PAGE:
Two articles that caught my attention last week were Chris Vedelago’s excellent piece on Melbourne’s outer-suburban estates where buyers who previously committed to a house-and-land purchase using a “holding deposit” of some $500 to $1,000 (or in some cases 5%) were cutting their loses and cancelling projects following an inability to gain finance as a result of the post-boom slump – an inevitable consequence of short-term first-home buyer grants and incentives.
The other was Roz Hansen’s excellent speech – originally delivered at The Sambell Oration to the Brotherhood of St Laurence ” entitled “A Tale of Two Melbournes? The Disparities of Place and How to Bridge The Divide” and printed in Property Observer last week.
Vedelago’s article pointed out the harsh consequence an inevitable rush to market induces when foolhardy first-home buyer grants are introduced and subsequently scrapped in an attempt to boost new home sales.
According to the report (in which the research was derived from the “specialised urban research organisation” Research4), developers have had nearly 1,800 lots returned this year as plans to build new homes were scrapped.
Other data from Research4 indicates that a drop in Melbourne’s land sales accounted for an 83% overall fall in the national number of land transactions from the peak of the second quarter 2010 to first quarter of 2012.
On the face of it, the data is shocking, however it’s not surprising. The 2009-10 boom in land sales was driven wholly by a rollerball of acquisitions induced principally by first-home owners taking advantage of increased state grants and the additional federal first-home owner boost –not to mention the low interest rate environment.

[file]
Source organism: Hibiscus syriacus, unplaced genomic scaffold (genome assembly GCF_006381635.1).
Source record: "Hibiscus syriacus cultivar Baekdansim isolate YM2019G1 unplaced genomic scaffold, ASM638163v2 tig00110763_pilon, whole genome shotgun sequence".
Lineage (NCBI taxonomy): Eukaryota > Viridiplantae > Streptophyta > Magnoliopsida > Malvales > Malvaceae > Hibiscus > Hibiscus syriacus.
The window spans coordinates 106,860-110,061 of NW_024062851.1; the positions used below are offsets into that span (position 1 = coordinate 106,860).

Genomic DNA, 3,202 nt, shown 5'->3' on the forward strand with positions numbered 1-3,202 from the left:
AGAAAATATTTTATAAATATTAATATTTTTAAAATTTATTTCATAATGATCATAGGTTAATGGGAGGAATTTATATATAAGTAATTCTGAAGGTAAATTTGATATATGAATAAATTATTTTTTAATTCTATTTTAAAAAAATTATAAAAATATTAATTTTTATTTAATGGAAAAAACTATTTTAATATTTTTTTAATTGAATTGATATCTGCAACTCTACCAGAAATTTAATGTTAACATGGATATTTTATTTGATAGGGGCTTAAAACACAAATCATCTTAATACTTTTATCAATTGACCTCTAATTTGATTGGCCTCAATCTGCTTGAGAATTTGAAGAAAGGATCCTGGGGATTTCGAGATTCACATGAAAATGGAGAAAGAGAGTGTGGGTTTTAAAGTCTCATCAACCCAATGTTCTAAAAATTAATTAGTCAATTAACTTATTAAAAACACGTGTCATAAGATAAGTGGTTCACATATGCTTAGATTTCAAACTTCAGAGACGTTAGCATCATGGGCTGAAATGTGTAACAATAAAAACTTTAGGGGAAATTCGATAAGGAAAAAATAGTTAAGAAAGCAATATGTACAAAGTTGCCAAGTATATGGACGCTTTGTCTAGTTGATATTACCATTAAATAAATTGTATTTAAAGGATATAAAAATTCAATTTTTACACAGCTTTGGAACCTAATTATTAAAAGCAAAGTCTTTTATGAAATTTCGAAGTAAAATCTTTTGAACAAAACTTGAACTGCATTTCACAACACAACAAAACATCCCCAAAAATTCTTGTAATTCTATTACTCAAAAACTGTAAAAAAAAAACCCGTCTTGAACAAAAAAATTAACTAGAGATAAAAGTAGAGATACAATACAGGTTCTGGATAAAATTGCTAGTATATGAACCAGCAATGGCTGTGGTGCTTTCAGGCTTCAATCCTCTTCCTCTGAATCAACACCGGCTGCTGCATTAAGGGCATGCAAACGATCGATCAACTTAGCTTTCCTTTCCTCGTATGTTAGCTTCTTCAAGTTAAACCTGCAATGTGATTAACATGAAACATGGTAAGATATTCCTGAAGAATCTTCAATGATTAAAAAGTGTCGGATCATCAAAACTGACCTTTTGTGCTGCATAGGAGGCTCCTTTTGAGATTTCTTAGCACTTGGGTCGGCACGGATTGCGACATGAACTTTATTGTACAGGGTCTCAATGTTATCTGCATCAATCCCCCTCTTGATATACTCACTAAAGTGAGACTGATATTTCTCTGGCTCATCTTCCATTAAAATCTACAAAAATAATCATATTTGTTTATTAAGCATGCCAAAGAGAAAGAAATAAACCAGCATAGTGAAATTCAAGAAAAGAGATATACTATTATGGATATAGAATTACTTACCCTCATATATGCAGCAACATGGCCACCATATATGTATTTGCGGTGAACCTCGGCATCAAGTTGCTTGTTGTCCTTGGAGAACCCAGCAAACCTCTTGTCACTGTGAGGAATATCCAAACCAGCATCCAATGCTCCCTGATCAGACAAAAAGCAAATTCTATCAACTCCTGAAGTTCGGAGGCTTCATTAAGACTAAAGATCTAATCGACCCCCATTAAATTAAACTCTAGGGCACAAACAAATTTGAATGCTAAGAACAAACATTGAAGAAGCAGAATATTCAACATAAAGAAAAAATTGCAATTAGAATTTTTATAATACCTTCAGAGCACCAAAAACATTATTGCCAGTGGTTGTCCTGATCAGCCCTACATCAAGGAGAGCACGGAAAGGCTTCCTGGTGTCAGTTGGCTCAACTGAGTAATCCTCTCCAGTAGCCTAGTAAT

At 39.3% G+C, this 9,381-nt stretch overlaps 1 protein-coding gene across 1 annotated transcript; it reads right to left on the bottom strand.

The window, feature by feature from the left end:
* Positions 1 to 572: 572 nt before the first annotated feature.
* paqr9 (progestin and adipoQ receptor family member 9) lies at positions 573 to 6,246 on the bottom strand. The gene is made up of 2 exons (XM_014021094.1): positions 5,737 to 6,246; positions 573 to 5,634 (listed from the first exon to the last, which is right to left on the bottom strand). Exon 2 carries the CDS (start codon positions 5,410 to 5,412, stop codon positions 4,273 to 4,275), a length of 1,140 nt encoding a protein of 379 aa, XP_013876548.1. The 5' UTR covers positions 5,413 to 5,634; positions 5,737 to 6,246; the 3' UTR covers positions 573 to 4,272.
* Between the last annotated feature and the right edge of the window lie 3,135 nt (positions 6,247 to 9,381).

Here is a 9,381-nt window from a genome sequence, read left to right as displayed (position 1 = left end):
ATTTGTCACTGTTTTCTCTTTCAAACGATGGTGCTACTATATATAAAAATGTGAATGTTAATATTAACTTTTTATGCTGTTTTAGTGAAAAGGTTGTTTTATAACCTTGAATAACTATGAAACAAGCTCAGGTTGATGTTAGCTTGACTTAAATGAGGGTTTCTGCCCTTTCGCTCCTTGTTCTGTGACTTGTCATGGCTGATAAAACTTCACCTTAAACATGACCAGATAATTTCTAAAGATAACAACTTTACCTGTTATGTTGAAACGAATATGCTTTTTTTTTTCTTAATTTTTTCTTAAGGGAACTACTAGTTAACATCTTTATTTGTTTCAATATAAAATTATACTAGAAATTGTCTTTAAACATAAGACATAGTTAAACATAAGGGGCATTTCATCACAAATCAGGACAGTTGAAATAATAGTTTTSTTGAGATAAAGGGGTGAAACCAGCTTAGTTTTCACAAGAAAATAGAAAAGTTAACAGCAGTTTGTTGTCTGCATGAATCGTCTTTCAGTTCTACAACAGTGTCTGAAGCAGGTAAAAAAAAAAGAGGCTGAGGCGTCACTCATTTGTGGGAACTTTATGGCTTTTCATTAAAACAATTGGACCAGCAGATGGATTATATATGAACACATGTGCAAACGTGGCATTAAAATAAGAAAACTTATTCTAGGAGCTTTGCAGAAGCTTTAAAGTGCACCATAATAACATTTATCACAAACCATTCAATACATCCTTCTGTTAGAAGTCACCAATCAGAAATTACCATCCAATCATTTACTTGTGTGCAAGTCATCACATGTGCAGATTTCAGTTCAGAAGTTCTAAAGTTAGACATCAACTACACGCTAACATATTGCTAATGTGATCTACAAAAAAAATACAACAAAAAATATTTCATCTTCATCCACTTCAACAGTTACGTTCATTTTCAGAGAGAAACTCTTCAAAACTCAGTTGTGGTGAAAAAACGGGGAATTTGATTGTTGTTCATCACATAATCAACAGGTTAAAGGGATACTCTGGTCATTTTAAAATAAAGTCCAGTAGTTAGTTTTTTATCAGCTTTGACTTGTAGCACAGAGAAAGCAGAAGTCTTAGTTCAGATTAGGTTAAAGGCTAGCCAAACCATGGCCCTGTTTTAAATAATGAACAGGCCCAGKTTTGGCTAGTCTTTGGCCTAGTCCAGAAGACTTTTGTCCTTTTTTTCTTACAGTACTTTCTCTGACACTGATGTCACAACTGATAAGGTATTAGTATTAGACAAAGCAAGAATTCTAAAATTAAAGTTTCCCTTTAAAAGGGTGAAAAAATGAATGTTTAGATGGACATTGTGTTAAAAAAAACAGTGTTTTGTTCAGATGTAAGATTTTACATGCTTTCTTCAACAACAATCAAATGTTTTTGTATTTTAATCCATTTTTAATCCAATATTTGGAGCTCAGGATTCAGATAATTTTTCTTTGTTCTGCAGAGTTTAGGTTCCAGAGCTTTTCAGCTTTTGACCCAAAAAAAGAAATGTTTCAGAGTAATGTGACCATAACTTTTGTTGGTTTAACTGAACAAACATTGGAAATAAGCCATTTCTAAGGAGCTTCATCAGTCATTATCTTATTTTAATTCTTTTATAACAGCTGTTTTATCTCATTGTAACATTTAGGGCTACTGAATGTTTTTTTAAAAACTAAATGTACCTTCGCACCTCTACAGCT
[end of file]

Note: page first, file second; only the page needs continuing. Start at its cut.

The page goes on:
The effect subsequently inflated Melton’s population by some 7,535 new residents and increased the median lot price by a lofty 60%, which, according to ‘Research4’, made it the “fifth most expensive land market out of 33 submarkets across Australia”.
The foolhardy nature of inducing so many residents to move into a sparsely facilitated suburbs, lacking in essential infrastructure – and subsequently abandoning them in “never never land” as grants are scrapped, causing land prices to fall sharply, seems to be of no consequence to state governments, which are busy introducing yet another round of incentives to stimulate (prop up) the construction industry in outer suburbia.
Hansen voiced thoughts I have shared in many of my columns for Property Observer – principally the poor planning and failed “infrastructure” promises that equate to municipalities where residents are more likely to suffer health issues such as eating disorders and depression accumulating from inadequately integrated and facilitated communities.
As I have previously mentioned, unless we address the core issues behind our new greenfield estates, recent history will keep repeating itself and the outer suburbs will (for want of a better word) become the relative ‘ghettos’ of Melbourne town.
It would be far more sensible to build up already facilitated satellite towns such as Geelong and Ballarat in Victoria as an example, and continue to extend our train and public transport amenities, than create new suburbs of sprawling Mc Mansions where the trade-off of a bigger house is of little consequence once you step outside the front door.